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Archive for the tag “Joe Black”

Remarkable Relief Pitcher Seasons (Or Why the Modern Closer is a Bore)

Cropped picture of Tony La Russa on the outfie...

“If only I had another dozen lefties in my ‘pen, the world would be a better place.”

There’s no tactful way to say this, but you have to be pretty old to remember when the best relief pitchers weren’t merely “closers.”  Certainly, you have to go back to at least before Tony LaRussa stuck Dennis Eckersley in that role in the late 1980’s.

In truth, if you want to rediscover a time when relief pitchers were true workhorses, you have to go all the way back to the 1950’s through the ’70’s. Looking back on some of the statistics compiled by several of the best relief pitchers of that era reveals how much baseball has changed over the past generation or so.

Next time you wonder why your favorite team often seems to run out of position players so quickly, especially during extra-inning games, keep in mind that it wasn’t always this way.  Once upon a time, managers didn’t switch relief pitchers every time a new batter stepped up to the plate.

In chronological order, here are seven remarkable relief pitcher seasons from days gone by:

1)  Joe Black1952:  Back in the days when the Dodgers played in Brooklyn, just a few years after Jackie Robinson broke the color barrier, another 28-year old African-American played a significant role on the franchise from Brooklyn.

Manager Chuck Dressen utilized his rubber-armed rookie to great effect.  Black appeared in 56 games, leading the league in games finished with 41.  He pitched a total of 142 innings (which would be his career high), and posted 15 saves and an outstanding 2.15 ERA.

Now, the 15 saves might not seem like a remarkable total, but that was a pretty high total in those days.  Perhaps most remarkably, Black posted a record of 15-4.  Modern closers who accumulate 19 decisions in a year are as rare as a watchable Nicholas Cage film.

English: Brooklyn Dodgers pitcher Joe Black in...

English: Brooklyn Dodgers pitcher Joe Black in a 1953 issue of Baseball Digest. (Photo credit: Wikipedia)

2)  Hoyt Wilhelm1952:  There must have been something in the drinking water in 1952 that only affected older rookie relief pitchers.

Wilhelm, like Black, was an “old” rookie in ’52, throwing his first MLB pitch at age 29.  What a way for a Hall of Fame career to begin.

Wilhelm toiled for the Dodgers’ crosstown rival Giants over in the Polo Grounds.  Wilhelm’s numbers were also remarkably similar to Black’s.  Wilhelm appeared in 71 games and pitched a total of 159 innings.  Although his ERA was a little higher than Blacks’s (2.43), Wilhelm actually officially led the N.L. in ERA because Black just missed the number of innings pitched required to win the title.

Wilhelm also saved 11 games, and posted a win-loss record of 15-3, virtually identical to Black’s.  Joe Black won the Rookie of the Year award, and Wilhelm finished as the runner-up.  Black also finished 3rd in MVP voting in the N.L., while Wilhelm finished 4th.

But while Black was out of baseball after half a dozen years, Wilhelm pitched 21 years, until he was 49 years old!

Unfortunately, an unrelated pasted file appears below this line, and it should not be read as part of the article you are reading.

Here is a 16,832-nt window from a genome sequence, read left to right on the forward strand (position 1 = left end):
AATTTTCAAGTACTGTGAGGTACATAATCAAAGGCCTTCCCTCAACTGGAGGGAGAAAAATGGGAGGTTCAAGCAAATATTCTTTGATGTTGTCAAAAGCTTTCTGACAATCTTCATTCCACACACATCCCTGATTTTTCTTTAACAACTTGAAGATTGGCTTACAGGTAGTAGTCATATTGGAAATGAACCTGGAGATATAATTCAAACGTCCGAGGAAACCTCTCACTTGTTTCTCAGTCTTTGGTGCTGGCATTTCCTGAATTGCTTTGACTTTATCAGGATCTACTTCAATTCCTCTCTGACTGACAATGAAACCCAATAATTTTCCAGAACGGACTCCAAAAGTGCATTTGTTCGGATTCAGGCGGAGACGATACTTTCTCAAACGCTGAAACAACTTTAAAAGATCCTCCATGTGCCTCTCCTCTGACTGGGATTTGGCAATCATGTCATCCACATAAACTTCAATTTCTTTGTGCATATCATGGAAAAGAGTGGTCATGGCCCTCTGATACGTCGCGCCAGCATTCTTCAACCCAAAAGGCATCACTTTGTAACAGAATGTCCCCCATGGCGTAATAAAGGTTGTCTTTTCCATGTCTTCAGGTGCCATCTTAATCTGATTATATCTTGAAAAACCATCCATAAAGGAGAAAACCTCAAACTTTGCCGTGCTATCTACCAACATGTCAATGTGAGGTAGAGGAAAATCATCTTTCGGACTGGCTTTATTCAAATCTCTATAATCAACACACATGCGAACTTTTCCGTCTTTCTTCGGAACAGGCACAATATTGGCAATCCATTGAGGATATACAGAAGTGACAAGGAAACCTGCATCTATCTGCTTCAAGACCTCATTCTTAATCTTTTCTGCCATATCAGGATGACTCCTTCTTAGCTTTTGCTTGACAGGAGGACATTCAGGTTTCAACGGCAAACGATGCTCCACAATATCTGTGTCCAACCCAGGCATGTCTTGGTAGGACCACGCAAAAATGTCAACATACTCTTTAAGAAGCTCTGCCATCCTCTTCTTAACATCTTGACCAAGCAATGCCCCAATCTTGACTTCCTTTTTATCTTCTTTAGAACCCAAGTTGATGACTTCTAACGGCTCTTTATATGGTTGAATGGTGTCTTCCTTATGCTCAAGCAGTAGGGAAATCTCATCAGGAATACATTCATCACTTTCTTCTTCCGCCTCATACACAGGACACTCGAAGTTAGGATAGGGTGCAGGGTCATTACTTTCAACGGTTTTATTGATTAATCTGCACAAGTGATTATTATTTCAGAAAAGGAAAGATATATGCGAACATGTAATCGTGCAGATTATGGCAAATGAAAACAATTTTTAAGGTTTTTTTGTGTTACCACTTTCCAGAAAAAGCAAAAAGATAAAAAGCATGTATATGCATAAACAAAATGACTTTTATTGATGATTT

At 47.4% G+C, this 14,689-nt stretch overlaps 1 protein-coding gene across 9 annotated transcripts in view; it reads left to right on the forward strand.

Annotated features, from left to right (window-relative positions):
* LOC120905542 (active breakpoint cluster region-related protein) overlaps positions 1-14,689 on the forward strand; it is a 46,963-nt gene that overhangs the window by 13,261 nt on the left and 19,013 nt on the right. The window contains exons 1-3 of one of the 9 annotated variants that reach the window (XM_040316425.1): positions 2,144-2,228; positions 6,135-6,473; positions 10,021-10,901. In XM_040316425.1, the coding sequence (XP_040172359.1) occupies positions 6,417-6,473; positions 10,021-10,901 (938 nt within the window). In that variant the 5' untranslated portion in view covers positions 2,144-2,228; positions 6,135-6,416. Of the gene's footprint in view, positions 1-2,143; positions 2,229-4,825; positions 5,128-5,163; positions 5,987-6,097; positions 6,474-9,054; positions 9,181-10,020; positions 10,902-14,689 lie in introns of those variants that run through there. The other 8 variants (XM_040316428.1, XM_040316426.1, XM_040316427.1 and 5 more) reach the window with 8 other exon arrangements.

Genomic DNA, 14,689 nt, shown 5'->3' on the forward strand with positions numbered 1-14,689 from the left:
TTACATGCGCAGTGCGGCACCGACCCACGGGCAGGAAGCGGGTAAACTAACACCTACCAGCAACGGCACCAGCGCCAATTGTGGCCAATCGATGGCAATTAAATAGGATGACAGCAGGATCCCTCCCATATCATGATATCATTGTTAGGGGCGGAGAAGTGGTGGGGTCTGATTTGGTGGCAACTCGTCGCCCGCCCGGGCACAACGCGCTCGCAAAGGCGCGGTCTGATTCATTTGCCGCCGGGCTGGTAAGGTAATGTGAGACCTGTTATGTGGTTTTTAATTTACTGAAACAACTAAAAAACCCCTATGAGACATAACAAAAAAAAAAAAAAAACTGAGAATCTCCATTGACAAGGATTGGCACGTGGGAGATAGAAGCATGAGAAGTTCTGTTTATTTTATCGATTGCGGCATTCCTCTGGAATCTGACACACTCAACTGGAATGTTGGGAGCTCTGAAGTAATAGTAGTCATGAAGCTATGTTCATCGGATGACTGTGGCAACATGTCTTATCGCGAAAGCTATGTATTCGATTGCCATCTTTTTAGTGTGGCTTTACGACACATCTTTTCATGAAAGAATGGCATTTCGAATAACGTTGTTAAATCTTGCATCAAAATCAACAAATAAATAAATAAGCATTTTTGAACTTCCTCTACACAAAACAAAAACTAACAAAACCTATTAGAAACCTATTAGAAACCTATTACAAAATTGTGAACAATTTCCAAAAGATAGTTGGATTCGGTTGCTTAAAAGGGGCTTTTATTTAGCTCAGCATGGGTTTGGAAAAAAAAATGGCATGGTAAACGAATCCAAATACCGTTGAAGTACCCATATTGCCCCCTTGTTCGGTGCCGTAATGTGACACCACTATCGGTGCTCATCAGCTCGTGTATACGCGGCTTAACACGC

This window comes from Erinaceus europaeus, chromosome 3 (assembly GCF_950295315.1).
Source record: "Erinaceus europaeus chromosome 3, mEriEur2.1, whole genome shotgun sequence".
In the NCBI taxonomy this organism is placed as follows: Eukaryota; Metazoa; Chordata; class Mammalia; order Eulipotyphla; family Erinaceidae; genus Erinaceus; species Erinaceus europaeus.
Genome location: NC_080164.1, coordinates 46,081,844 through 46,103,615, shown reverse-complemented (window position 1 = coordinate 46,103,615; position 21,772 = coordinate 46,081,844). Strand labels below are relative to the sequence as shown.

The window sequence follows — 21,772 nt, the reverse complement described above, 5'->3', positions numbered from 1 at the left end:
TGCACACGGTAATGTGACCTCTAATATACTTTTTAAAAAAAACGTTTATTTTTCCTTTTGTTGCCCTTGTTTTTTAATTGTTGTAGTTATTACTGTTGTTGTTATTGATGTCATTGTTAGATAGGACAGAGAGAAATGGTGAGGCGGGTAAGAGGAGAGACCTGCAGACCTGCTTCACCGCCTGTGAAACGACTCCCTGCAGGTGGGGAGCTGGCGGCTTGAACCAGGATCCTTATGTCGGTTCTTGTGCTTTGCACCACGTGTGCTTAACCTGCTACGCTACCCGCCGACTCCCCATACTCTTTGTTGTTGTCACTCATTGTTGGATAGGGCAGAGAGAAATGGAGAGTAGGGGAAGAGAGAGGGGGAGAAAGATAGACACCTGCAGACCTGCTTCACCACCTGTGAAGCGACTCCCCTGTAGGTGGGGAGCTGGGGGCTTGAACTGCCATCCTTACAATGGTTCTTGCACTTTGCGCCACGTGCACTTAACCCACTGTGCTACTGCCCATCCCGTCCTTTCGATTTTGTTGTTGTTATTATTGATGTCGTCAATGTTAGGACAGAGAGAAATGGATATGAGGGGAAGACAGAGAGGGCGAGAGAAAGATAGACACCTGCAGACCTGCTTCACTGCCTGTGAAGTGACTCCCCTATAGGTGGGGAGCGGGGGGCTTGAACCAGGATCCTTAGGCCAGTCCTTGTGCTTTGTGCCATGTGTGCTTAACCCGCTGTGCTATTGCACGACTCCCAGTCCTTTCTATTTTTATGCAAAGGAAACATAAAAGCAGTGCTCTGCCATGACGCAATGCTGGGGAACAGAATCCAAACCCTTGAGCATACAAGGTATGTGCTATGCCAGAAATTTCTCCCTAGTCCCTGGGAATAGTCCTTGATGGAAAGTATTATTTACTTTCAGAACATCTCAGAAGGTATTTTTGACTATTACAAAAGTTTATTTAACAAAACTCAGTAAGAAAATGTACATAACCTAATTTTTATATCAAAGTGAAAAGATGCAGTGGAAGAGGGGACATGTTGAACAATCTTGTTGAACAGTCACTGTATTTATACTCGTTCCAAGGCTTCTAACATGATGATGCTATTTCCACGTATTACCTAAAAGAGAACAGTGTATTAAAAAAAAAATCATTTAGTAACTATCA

3)  Roy Face1959:  Though he wasn’t a rookie, Roy Face was even older (31) than Black and Wilhelm when he enjoyed his most amazing season.  Face had some success in parts of five previous seasons with the Pirates, but nothing like the year he enjoyed in ’59.

Although his 57 appearances, 47 games finished, and 93 innings were not career highs, nor was the 2.70 ERA he recorded a career low.  And his ten saves, even by the standards of the day, don’t cause one to do a double-take. Yet there is no denying that Face’s 1959 season is one of the most awe-inspiring in baseball history.

Face recorded 19 decisions that season, the same number that Joe Black did in ’52.  While Black’s 15-4 record was fantastic, Roy Face’s final tally, 18-1, was simply unbelievable.  Face won 17 straight games in relief in one year.  He finished 7th in N.L. MVP voting in 1959, and would certainly have done well in Cy Young voting, but there wasn’t yet a Cy Young award to vote upon.

Though Face was never a serious Hall of Fame candidate, he did have a fine career, leading his league in saves three times, he pitched for another decade, finally retiring after the 1969 season at age 41.

English: Pittsburgh Pirates pitcher Roy Face i...

English: Pittsburgh Pirates pitcher Roy Face in a 1959 issue of Baseball Digest. (Photo credit: Wikipedia)

4)  Eddie Fisher1965:  There’s a good chance you’ve never heard of Eddie Fisher.  That’s what happens when you toil for the White Sox in the mid ’60’s (they actually finished in second place in ’65.)

Like Hoyt Wilhelm, Eddie Fisher began his career with the Giants, then pitched for the White Sox.  In fact, Fisher and Wilhelm were teammates on the ’65 White Sox. The de facto staff ace of that team was Joe Horlen; he was the only pitcher on the team to top 200 innings pitched.

But there were six other pitchers on the team that pitched at least 140 innings.  Relief pitchers Fisher and Wilhelm were two of them.  Though Wilhelm finished with a better ERA than Fisher (1.81 to 2.40), and more strikeouts, Fisher saved 24 games to Wilhelm’s 20.

The biggest difference, however was that while Wilhelm garnered seven wins in relief, Fisher posted a record of 15-7.  In fact, Fisher led the White Sox in victories, and in win-loss percentage (.682.)

Fisher also led the A.L. in WHIP with a mark of 0.974.  His 82 appearances and 60 games finished also led the league.